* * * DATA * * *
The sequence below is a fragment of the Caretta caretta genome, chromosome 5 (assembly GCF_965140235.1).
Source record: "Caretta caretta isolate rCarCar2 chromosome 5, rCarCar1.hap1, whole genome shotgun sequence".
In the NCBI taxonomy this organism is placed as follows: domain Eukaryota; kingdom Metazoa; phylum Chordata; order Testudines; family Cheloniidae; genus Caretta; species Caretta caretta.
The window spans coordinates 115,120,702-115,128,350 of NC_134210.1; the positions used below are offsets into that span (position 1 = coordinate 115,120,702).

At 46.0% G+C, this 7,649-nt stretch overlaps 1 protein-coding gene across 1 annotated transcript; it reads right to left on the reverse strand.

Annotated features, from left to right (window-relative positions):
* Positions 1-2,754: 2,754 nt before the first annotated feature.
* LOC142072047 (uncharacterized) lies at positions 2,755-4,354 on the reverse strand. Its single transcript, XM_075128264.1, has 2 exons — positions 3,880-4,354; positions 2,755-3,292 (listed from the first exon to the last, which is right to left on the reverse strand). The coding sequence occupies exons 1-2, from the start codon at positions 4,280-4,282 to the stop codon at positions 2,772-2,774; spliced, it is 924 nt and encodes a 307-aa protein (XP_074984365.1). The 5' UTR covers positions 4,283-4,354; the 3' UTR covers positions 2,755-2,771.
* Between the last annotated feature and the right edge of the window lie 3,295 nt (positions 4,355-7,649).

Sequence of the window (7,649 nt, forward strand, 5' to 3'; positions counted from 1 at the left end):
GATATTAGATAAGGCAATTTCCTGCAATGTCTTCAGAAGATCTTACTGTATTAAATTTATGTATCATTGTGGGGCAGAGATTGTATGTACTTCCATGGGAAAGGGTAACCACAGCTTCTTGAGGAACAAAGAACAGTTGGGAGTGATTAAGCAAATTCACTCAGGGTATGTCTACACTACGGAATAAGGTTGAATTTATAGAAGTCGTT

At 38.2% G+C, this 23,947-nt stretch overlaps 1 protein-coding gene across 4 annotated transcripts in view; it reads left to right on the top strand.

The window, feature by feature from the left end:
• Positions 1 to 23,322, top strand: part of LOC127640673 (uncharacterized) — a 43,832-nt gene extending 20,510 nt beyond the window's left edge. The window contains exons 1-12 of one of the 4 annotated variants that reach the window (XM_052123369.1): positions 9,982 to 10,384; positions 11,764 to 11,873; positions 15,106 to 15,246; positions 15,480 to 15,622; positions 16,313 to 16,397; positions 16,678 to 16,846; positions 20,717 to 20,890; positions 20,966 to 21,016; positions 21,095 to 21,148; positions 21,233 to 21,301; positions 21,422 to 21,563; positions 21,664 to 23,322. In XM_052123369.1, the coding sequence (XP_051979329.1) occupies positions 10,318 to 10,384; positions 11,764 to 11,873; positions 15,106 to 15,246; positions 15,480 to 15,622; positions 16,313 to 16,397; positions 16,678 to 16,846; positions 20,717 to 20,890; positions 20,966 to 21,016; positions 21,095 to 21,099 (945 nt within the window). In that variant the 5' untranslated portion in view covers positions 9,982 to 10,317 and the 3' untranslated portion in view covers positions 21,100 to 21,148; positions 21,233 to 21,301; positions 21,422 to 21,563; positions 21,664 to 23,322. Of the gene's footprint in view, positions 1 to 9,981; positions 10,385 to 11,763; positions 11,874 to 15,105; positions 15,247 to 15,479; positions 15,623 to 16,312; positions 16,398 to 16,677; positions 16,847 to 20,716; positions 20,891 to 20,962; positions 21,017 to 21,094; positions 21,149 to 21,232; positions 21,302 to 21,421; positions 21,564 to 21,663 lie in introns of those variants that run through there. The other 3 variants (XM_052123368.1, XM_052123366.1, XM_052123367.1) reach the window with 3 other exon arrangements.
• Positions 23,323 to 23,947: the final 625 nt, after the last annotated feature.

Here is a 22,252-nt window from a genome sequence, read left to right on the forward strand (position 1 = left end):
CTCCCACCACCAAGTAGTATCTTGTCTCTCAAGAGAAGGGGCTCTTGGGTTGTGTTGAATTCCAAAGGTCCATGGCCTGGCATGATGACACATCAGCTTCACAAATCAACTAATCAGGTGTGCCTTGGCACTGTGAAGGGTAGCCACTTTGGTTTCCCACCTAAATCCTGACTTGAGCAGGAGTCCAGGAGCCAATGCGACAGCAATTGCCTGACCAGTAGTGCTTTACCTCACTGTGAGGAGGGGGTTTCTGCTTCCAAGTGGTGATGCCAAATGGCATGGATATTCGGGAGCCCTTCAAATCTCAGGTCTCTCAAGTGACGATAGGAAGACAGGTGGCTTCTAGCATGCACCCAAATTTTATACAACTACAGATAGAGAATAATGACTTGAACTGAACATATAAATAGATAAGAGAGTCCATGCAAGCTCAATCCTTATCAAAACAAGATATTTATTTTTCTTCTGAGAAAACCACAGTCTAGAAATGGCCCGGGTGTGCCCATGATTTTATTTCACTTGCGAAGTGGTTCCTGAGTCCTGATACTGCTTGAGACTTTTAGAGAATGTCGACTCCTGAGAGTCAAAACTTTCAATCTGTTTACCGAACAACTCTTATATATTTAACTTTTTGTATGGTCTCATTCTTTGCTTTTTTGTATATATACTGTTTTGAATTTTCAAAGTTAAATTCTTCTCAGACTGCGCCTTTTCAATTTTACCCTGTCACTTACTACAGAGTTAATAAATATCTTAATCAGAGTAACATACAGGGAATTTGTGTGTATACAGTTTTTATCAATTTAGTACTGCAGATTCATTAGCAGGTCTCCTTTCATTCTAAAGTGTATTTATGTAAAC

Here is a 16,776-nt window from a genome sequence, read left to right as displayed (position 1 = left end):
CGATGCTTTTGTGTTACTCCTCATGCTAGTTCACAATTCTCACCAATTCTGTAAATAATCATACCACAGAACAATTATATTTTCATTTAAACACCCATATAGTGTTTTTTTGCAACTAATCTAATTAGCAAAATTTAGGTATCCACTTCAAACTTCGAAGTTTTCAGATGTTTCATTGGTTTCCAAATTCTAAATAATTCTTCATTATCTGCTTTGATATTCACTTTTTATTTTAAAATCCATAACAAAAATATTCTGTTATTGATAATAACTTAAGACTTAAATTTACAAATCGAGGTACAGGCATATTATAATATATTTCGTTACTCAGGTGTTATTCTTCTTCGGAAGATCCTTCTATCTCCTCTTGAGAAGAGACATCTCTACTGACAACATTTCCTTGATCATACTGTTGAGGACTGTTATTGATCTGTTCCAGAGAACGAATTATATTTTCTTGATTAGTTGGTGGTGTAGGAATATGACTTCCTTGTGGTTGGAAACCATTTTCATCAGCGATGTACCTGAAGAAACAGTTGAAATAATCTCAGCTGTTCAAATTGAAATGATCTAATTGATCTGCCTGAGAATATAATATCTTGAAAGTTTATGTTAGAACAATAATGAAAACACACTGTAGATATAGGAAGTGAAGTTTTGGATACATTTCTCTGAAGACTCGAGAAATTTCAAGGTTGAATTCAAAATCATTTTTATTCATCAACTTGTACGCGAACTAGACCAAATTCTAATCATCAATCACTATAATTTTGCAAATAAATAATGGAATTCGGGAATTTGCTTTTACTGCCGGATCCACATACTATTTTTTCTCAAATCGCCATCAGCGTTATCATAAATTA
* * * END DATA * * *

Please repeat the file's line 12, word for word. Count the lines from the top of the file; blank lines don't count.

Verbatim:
At 38.2% G+C, this 23,947-nt stretch overlaps 1 protein-coding gene across 4 annotated transcripts in view; it reads left to right on the top strand.